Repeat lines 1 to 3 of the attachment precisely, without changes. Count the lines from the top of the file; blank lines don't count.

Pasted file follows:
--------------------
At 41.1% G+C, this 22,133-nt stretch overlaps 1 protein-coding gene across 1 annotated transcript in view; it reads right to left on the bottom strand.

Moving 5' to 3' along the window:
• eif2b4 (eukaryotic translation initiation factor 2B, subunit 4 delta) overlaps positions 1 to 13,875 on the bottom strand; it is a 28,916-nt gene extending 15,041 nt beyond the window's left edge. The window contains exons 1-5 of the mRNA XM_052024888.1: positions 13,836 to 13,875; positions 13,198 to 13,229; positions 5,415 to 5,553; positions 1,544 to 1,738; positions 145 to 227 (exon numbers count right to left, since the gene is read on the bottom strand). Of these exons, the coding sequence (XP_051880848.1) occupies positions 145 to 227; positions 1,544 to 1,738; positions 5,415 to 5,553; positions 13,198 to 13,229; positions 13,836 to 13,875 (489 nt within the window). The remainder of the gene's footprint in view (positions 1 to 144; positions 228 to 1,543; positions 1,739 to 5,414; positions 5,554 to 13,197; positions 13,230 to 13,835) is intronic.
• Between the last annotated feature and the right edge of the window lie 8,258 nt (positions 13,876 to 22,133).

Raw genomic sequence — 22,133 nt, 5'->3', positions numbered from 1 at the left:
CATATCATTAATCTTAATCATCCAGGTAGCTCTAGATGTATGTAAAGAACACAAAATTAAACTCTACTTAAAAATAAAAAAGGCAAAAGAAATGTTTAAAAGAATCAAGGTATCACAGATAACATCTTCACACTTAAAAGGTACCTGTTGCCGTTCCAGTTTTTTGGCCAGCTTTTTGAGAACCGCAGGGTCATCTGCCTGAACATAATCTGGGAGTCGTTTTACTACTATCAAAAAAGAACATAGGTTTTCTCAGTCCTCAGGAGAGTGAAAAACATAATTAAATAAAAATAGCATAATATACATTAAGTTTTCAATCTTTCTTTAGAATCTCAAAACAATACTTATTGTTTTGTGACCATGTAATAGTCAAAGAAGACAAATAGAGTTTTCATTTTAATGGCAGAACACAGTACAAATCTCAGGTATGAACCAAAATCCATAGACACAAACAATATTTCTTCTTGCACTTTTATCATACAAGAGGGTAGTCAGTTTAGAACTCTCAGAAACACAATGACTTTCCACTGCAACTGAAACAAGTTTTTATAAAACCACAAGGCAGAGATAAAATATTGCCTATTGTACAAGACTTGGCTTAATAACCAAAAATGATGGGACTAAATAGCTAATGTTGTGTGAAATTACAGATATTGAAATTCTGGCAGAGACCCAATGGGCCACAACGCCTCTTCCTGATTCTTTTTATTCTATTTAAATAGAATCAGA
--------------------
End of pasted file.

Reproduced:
At 41.1% G+C, this 22,133-nt stretch overlaps 1 protein-coding gene across 1 annotated transcript in view; it reads right to left on the bottom strand.

Moving 5' to 3' along the window:
• eif2b4 (eukaryotic translation initiation factor 2B, subunit 4 delta) overlaps positions 1 to 13,875 on the bottom strand; it is a 28,916-nt gene extending 15,041 nt beyond the window's left edge. The window contains exons 1-5 of the mRNA XM_052024888.1: positions 13,836 to 13,875; positions 13,198 to 13,229; positions 5,415 to 5,553; positions 1,544 to 1,738; positions 145 to 227 (exon numbers count right to left, since the gene is read on the bottom strand). Of these exons, the coding sequence (XP_051880848.1) occupies positions 145 to 227; positions 1,544 to 1,738; positions 5,415 to 5,553; positions 13,198 to 13,229; positions 13,836 to 13,875 (489 nt within the window). The remainder of the gene's footprint in view (positions 1 to 144; positions 228 to 1,543; positions 1,739 to 5,414; positions 5,554 to 13,197; positions 13,230 to 13,835) is intronic.